The accelerometer was removed because of shorting under it, but now it was time to re-install it. I cleaned up the solder pads for the accelerometer - both the ones on the accelerometer itself and the ones on the PCB. A short length of finely stranded wire with a drop of liquid flux on it made a great solder braid for these tiny pads. The accelerometer was placed carefully back on the pads for a quick trip to the toaster oven for reflow. I was hoping there was enough solder left to make the remount work.
"Hope" is never a good strategy, and, indeed, the accelerometer would not answer up on I2C. (Although it did at least stick to the pcb.) Hooking up the scope verified that. Either the SDA or the SCL, or both, were not connected. As a last hope, I used a straight pin to put a tiny amount of solder paste on the side of the accelerometer with pins 1 and 4 (yup, that's SDA and SCL) and a bit of liquid flux everywhere else. Then into the toaster oven again. Success! I2C queries now got correct responses. Picture shows the board all together with the accelerometer and the Interrupt 2 jumper (described next).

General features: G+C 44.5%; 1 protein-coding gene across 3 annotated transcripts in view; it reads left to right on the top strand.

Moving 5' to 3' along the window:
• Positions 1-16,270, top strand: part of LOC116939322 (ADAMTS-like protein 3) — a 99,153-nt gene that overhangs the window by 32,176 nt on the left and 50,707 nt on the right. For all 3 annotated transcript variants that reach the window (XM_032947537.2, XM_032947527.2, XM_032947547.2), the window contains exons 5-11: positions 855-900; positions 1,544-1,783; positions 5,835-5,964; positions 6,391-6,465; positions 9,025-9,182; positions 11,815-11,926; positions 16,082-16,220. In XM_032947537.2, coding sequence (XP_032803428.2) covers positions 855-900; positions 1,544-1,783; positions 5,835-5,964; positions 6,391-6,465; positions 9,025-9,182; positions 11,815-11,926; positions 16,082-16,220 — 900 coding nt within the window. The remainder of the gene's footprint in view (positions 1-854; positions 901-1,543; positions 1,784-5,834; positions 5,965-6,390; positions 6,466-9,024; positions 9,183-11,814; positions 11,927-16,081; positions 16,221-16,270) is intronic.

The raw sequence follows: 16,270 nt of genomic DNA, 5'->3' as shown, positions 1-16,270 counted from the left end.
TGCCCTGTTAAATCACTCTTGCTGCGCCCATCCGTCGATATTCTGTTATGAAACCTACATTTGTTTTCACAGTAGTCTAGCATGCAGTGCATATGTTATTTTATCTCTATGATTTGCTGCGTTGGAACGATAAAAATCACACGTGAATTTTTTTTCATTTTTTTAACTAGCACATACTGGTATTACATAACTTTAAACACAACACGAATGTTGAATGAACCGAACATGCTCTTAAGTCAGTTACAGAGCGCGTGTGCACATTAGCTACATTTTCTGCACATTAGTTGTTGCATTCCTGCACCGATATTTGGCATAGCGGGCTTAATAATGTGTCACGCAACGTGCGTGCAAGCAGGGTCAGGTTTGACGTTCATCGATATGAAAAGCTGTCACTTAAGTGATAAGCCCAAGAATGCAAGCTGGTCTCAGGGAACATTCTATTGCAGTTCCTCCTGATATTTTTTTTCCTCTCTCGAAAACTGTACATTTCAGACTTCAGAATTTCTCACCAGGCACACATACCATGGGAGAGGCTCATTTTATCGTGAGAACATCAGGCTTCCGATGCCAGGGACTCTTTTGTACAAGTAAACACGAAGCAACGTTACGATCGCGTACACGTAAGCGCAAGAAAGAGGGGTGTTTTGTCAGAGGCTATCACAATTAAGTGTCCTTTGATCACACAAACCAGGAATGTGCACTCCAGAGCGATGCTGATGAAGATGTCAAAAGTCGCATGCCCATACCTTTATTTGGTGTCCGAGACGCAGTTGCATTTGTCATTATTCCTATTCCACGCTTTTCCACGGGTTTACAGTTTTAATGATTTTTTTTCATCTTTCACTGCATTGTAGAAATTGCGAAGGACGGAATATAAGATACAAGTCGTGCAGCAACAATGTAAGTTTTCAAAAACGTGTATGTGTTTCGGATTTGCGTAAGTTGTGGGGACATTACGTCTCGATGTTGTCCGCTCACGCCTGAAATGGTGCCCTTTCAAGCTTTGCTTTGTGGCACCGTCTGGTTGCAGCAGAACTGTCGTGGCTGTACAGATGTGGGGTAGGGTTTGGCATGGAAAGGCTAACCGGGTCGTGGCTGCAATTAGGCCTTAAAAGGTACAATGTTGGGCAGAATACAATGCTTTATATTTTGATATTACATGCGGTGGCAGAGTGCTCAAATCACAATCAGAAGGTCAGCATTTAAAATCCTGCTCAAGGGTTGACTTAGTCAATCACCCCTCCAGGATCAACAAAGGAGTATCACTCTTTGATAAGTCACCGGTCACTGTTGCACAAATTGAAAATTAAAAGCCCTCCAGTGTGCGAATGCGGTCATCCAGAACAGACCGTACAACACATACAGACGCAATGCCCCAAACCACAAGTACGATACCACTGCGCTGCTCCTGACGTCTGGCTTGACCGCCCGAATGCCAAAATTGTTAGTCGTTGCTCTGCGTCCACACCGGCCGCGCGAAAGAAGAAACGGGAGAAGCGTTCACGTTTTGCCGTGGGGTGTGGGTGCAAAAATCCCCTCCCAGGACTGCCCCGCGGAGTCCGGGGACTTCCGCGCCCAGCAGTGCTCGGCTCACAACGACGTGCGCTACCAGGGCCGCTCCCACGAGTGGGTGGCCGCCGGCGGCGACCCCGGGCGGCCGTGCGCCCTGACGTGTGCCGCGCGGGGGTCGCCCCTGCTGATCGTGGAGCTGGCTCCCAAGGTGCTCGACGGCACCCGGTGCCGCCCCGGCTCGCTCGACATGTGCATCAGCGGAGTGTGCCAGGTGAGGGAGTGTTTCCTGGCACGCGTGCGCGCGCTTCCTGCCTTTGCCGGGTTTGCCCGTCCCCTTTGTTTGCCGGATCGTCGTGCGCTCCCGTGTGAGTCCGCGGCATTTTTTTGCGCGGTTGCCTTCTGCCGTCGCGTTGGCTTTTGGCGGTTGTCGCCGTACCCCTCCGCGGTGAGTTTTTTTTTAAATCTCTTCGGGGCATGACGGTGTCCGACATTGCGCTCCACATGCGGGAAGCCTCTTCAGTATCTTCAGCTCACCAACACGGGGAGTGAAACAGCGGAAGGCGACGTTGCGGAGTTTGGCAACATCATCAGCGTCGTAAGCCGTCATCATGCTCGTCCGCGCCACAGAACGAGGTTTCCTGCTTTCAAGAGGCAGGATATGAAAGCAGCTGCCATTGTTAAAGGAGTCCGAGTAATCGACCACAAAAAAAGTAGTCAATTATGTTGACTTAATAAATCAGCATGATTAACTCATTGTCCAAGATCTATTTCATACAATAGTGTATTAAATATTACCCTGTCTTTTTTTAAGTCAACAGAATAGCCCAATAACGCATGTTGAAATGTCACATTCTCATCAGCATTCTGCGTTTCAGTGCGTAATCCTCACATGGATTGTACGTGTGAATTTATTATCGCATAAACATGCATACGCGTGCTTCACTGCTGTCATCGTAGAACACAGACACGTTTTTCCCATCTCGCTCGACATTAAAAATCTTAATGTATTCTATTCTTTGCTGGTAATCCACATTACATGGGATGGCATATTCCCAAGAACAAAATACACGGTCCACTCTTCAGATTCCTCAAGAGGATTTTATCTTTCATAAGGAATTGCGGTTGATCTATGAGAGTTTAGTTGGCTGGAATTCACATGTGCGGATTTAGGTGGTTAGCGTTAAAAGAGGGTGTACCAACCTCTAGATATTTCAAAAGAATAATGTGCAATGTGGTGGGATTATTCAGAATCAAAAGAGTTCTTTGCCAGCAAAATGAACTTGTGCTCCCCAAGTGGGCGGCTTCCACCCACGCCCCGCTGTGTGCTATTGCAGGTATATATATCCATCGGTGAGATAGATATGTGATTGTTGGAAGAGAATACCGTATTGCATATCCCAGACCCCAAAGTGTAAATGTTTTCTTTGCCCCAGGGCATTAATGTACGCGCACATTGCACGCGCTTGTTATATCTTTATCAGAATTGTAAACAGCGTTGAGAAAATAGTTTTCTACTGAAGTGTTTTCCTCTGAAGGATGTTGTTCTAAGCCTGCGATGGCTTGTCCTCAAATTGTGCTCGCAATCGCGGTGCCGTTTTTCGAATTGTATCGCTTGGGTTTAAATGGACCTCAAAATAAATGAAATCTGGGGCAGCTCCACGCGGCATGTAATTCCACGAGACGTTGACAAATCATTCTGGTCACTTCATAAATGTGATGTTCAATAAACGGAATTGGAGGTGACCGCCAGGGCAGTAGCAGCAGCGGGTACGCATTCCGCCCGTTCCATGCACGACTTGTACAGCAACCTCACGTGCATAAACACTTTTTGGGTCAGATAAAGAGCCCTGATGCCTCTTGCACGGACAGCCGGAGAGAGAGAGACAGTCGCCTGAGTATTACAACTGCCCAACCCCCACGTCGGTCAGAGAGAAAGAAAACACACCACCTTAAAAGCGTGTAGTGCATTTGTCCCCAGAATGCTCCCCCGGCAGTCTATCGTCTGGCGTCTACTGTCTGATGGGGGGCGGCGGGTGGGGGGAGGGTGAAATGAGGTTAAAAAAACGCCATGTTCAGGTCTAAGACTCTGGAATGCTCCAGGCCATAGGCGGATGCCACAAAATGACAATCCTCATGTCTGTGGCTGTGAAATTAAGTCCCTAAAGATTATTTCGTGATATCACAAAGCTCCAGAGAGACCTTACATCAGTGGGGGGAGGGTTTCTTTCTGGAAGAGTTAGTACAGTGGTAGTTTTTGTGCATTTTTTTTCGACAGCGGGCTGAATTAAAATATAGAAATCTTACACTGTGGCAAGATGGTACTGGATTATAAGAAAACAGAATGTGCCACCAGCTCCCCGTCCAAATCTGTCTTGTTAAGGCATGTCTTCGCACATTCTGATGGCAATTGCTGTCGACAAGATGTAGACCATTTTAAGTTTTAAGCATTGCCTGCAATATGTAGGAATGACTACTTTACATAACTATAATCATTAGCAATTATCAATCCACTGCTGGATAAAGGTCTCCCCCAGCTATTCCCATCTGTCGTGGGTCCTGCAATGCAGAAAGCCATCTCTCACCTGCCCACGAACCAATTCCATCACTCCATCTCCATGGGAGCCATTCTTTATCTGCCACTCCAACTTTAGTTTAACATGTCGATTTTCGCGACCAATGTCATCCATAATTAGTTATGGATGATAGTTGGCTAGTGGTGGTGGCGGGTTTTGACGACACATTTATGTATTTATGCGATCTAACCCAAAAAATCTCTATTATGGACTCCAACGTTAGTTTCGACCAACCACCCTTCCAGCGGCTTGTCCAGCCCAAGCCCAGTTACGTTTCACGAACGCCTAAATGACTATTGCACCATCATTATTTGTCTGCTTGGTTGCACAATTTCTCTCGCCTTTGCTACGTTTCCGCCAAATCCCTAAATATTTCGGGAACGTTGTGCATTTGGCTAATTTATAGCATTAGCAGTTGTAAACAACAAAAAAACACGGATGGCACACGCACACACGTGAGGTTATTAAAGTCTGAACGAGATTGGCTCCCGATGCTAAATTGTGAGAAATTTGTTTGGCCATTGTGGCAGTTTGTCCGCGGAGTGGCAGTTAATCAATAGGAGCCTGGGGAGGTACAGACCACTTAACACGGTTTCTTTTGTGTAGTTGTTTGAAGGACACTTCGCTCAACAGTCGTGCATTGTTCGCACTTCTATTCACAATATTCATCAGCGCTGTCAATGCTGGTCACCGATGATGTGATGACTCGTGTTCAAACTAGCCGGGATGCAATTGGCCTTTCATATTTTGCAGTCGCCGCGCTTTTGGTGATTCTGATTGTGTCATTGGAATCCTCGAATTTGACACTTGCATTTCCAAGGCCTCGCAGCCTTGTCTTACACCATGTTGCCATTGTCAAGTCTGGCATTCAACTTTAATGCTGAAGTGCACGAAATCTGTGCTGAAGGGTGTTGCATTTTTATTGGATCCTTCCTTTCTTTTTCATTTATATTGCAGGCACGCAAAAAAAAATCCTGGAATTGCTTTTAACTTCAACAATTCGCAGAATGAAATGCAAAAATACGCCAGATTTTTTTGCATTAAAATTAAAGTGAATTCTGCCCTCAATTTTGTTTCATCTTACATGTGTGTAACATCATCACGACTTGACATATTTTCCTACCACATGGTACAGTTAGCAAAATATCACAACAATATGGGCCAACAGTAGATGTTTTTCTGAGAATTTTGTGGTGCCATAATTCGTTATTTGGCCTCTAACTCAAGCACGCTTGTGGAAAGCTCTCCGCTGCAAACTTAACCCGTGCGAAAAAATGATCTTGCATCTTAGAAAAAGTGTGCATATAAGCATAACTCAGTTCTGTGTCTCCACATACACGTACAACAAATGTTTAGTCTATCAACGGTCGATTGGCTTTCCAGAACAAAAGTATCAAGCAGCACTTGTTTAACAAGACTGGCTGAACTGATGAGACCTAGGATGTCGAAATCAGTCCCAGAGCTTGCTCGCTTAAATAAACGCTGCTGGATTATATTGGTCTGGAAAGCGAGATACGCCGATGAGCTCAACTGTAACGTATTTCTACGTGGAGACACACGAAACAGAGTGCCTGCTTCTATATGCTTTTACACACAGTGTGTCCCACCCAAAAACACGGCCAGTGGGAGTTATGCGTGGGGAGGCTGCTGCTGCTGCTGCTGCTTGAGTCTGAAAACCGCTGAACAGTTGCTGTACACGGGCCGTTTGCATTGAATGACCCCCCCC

With I2C working, I could configure the accelerometer, but for it to be useful, the interrupt needed to work. Without trying anything so complicated as configuring and triggering an actual interrupt, I was able to test the operation by changing the polarity of the interrupt pin using the I2C bus. Doing this, I quickly discovered that the Interrupt 1 pin did not seem to be connected either! Rather than trying another repair, I used a stand-by scheme I had planned. Interrupt 2 was pinned out to a via on the board which could be routed to a via in the Interrupt 1 trace. So I verified that Interrupt 2 could change level under I2C control, then shorted the vias. Now Interrupt 2 was connected to the ATTINY84. Yahoo! With thanks to STM for their design, I found that all functions that Interrupt 1 could perform could be performed by Interrupt 2. The accelerometer was now ready to use.